Margaret Barry is a 17 year old orphan at school in Wales. Her Aunt Gwen, who had paid her fees, has died, leaving a lot of debts & Margaret will have to leave Llanrhysydd at Christmas. Margaret is devastated to be leaving the progressive, co-educational school & all her friends & her future prospects look bleak. Another aunt, her mother’s sister, Ellen Pye, has written to offer Margaret a home. Aunt Ellen is the custodian of Great Melveney Hall in Norfolk, a stately home now run by the National Trust. Margaret knows little of her aunt & nothing of Norfolk & she is apprehensive as she leaves school for the last time to spend Christmas with a friend before the long journey to Norfolk.
Margaret’s aunt is a kind woman who is eager to help Margaret although her means are limited. Margaret finds Melveney strange at first. It’s lonely in the middle of winter & the house is vast & cold. Gradually, as she learns more about the house & its history, she begins to settle down. Her education at Llanrhysydd had been practical as well as academic & she can cook & help her aunt with the many tasks involved in running a stately home. She soon begins to meet the locals. Ludovic Thornton, the vicar’s son, is desperate to join the RAF & is impatiently waiting to be called up for National Service. Ludovic has a poor opinion of girls & Margaret realises that he has quite a bit of growing up to do.
Lucy Purdy, the daughter of the estate manager, loves the Hall & used to spend as much time as she could there devoting herself to her other great passion, drawing. After an accident that resulted in a painting being damaged, Lucy has been banned from the Hall by Mrs Pye & she drifts miserably around the grounds. Lucy is the eldest of a big family & her parents don’t see art as a viable profession. Her only encouragement comes from Andrea Barradine, a former artist who now lives in a nearby village perched precariously on crumbling cliffs overlooking the ocean. Margaret befriends Lucy & tries to find a way to convince her aunt to allow Lucy back into the Hall.
Margaret plans to continue studying languages & eventually take a stenography course & work as a secretary. She longs to travel but doesn’t see how her dreams could ever come true. She soon becomes reconciled to her new circumstances but there’s still sometimes a lingering regret for what might have been. Then, a meeting with a stranger opens new doors & Margaret’s future suddenly looks very different.
This is a charming book with lots of atmosphere & an absorbing story. Mabel Esther Allan wrote a prodigious number of books for girls over a long career. Margaret Finds a Future was published in 1954 & is one of several books about older girls that Allan wrote. Most of her books were school stories & her schools are often like Llanrhysydd, progressive schools based on the educational theories of A S Neill. Even the little glimpse we get of the school in the opening chapter is of a school where individual talents are encouraged, boys & girls work & play together & the students take responsibility for most of the running of the school.I’ve never been a great reader of school stories, although I did love Enid Blyton’s Naughtiest Girl books. However, I do enjoy books like this one, written by authors known for their children’s books & rediscovered by publishers such as Girls Gone By & Greyladies. The Introduction to this book is very informative about Allan’s career & her love of location & place when writing. I was amused to read her thoughts on the cover for this book,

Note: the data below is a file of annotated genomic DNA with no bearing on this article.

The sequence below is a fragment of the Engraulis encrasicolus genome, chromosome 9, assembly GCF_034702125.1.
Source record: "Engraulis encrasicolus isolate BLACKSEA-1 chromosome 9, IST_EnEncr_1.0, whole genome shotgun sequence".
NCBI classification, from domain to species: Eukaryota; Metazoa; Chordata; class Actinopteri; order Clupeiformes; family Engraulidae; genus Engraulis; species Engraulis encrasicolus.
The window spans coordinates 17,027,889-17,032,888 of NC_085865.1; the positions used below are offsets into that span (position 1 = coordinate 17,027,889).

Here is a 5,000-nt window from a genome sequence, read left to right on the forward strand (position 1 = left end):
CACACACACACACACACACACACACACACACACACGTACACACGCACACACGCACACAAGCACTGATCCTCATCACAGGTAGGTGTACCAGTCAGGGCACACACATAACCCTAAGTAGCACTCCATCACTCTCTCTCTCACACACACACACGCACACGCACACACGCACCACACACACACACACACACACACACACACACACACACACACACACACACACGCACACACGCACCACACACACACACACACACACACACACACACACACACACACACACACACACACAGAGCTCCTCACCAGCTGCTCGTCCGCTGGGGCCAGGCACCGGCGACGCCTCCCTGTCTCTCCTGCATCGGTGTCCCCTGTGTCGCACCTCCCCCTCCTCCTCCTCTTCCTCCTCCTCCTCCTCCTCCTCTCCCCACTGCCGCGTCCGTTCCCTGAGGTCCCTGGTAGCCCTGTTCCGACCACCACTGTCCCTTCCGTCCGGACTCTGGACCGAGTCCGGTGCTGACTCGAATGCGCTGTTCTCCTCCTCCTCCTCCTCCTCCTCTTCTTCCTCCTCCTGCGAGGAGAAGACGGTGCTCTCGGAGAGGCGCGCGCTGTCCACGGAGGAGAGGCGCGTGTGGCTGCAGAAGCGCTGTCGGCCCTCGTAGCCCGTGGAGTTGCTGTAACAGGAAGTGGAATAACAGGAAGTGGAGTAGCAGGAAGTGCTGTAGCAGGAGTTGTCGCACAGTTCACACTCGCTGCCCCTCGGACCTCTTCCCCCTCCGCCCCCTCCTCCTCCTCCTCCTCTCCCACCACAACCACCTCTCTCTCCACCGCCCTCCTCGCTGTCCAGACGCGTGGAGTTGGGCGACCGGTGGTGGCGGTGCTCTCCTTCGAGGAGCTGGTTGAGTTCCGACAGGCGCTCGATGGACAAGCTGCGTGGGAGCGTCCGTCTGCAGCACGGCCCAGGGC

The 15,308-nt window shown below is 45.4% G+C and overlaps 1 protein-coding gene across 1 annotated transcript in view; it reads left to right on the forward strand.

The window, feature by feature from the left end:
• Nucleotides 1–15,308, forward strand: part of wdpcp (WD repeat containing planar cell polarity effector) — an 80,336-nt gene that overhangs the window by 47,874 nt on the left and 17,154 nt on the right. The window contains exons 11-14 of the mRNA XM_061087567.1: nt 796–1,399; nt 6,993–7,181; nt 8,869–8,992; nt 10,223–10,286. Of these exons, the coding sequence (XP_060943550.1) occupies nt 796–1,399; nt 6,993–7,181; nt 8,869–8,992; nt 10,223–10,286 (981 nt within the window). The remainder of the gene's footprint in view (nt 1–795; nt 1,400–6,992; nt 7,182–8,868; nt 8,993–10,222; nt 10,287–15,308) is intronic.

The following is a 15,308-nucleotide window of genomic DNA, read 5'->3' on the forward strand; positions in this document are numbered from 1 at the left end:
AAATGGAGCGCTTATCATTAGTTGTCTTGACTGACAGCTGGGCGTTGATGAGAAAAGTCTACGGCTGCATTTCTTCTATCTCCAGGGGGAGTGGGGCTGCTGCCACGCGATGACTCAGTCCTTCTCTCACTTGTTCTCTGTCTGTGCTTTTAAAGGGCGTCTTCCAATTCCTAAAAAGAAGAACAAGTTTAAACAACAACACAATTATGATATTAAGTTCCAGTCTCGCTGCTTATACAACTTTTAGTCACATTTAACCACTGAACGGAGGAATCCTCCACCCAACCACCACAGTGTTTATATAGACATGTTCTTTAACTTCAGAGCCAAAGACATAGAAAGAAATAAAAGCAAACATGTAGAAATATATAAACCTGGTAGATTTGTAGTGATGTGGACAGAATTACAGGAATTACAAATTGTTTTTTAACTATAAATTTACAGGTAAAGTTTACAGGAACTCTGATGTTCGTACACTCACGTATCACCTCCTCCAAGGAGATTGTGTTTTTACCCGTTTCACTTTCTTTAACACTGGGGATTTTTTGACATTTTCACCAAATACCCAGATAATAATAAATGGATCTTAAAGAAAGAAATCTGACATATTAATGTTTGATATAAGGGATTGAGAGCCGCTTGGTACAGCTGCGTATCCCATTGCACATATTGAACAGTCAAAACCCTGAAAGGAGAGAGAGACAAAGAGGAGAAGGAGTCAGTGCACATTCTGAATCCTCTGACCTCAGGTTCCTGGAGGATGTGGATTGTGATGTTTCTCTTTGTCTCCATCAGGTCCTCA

The heroine looks as if she is soon to die of consumption. The book is set in Norfolk and my beautiful Tudor gatehouse, the entrance to an old manor house, was non existent. The house had become a Victorian villa, wildly Gothic, with sharp turrets, and the gate was a small iron one, with cannon balls on top of the posts. The colour was ghastly too.
What do you think? Girls Gone By have, as always, reproduced the original cover. Margaret does look ill but at least it conveys the wintry atmosphere quite well.
Mabel Esther Allan also wrote a few books for adults which have been reprinted by Greyladies. I’ve read Murder at the Flood, also set in Norfolk, & I have Death Goes to Italy & Return to the West on the tbr shelves. One of the strengths of both books I’ve read so far is the sense of place. I love books set in winter & Margaret’s bicycle rides through the chill Norfolk landscape are so evocative. She visits quiet villages & explores churches & I loved the descriptions of these journeys & Margaret’s thoughts as she rode, either alone or with a reluctant Ludovic. This is an absorbing read & Margaret is a sympathetic character who gets on with life even when circumstances are against her & the cast of characters around the Hall are always interesting. She even manages to sort out everyone else’s problems as well without being bossy or overbearing! A really lovely book.